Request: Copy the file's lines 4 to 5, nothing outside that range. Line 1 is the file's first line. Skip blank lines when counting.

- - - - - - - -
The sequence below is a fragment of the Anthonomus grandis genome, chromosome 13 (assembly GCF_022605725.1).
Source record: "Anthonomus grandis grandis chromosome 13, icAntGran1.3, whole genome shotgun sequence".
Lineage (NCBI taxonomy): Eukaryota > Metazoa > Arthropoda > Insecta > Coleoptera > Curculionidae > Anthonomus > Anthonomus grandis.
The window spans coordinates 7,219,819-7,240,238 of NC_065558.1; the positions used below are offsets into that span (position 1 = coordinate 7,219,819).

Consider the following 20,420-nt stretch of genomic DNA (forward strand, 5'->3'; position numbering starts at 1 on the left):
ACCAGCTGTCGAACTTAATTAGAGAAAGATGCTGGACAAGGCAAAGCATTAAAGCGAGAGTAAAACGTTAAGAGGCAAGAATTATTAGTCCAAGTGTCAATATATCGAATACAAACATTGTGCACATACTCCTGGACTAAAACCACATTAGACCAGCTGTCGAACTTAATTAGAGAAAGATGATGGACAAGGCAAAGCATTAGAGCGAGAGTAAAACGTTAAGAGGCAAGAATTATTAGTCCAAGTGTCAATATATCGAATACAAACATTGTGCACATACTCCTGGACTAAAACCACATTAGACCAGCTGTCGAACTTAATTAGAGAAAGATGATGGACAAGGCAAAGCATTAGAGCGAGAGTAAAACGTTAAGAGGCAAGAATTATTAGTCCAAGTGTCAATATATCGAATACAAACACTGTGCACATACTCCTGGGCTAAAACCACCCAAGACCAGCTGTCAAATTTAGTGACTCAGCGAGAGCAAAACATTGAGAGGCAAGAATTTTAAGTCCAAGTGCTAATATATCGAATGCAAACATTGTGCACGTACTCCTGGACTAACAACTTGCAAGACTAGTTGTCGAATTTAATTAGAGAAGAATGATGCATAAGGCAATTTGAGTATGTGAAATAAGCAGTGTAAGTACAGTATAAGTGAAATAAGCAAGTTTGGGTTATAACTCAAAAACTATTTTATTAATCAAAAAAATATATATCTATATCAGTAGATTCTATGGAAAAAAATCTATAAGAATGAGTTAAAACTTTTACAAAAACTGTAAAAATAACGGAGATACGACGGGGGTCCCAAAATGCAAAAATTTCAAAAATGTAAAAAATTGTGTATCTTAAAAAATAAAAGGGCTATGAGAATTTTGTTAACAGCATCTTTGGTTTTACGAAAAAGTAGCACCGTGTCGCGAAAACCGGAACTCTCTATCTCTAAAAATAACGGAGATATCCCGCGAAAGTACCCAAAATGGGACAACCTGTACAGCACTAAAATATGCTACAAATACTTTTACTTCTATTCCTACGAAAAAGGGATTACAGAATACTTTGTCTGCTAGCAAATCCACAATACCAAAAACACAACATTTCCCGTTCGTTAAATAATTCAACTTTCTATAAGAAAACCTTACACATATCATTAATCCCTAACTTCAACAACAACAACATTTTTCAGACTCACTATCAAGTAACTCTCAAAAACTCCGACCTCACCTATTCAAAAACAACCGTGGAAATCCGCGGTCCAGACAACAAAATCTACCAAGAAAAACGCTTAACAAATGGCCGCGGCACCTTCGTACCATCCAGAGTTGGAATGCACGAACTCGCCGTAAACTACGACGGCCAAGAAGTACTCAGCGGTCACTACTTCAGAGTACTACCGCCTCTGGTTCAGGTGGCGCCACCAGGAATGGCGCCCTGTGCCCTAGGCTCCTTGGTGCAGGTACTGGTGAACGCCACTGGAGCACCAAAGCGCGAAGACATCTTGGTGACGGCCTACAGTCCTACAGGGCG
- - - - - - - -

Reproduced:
The window spans coordinates 7,219,819-7,240,238 of NC_065558.1; the positions used below are offsets into that span (position 1 = coordinate 7,219,819).

Consider the following 20,420-nt stretch of genomic DNA (forward strand, 5'->3'; position numbering starts at 1 on the left):